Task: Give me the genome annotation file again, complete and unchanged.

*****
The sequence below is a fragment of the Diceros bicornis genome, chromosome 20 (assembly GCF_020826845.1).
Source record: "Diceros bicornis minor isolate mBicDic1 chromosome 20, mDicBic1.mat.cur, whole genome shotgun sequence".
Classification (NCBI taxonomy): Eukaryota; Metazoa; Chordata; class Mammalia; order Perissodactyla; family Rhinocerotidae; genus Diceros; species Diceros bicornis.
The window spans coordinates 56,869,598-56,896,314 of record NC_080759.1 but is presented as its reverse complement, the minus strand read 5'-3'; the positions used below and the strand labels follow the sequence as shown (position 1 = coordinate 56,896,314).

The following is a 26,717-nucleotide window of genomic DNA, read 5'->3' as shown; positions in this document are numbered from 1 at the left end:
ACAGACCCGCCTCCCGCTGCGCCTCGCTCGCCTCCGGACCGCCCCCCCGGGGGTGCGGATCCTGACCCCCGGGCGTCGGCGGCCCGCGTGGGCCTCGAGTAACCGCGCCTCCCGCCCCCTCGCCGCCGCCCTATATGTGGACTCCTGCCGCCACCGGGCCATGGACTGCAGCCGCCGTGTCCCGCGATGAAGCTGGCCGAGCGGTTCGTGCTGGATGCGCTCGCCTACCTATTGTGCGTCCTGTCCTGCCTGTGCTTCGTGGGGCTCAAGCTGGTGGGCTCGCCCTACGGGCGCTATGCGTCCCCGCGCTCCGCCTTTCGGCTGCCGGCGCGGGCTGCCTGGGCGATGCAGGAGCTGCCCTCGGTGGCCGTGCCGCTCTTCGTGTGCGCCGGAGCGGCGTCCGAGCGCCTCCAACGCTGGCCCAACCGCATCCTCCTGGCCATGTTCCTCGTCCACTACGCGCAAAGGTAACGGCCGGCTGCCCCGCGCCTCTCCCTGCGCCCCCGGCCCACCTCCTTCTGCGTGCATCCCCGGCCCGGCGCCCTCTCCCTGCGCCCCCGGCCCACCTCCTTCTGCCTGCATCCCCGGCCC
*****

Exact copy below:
The sequence below is a fragment of the Diceros bicornis genome, chromosome 20 (assembly GCF_020826845.1).
Source record: "Diceros bicornis minor isolate mBicDic1 chromosome 20, mDicBic1.mat.cur, whole genome shotgun sequence".
Classification (NCBI taxonomy): Eukaryota; Metazoa; Chordata; class Mammalia; order Perissodactyla; family Rhinocerotidae; genus Diceros; species Diceros bicornis.
The window spans coordinates 56,869,598-56,896,314 of record NC_080759.1 but is presented as its reverse complement, the minus strand read 5'-3'; the positions used below and the strand labels follow the sequence as shown (position 1 = coordinate 56,896,314).

The following is a 26,717-nucleotide window of genomic DNA, read 5'->3' as shown; positions in this document are numbered from 1 at the left end:
ACAGACCCGCCTCCCGCTGCGCCTCGCTCGCCTCCGGACCGCCCCCCCGGGGGTGCGGATCCTGACCCCCGGGCGTCGGCGGCCCGCGTGGGCCTCGAGTAACCGCGCCTCCCGCCCCCTCGCCGCCGCCCTATATGTGGACTCCTGCCGCCACCGGGCCATGGACTGCAGCCGCCGTGTCCCGCGATGAAGCTGGCCGAGCGGTTCGTGCTGGATGCGCTCGCCTACCTATTGTGCGTCCTGTCCTGCCTGTGCTTCGTGGGGCTCAAGCTGGTGGGCTCGCCCTACGGGCGCTATGCGTCCCCGCGCTCCGCCTTTCGGCTGCCGGCGCGGGCTGCCTGGGCGATGCAGGAGCTGCCCTCGGTGGCCGTGCCGCTCTTCGTGTGCGCCGGAGCGGCGTCCGAGCGCCTCCAACGCTGGCCCAACCGCATCCTCCTGGCCATGTTCCTCGTCCACTACGCGCAAAGGTAACGGCCGGCTGCCCCGCGCCTCTCCCTGCGCCCCCGGCCCACCTCCTTCTGCGTGCATCCCCGGCCCGGCGCCCTCTCCCTGCGCCCCCGGCCCACCTCCTTCTGCCTGCATCCCCGGCCC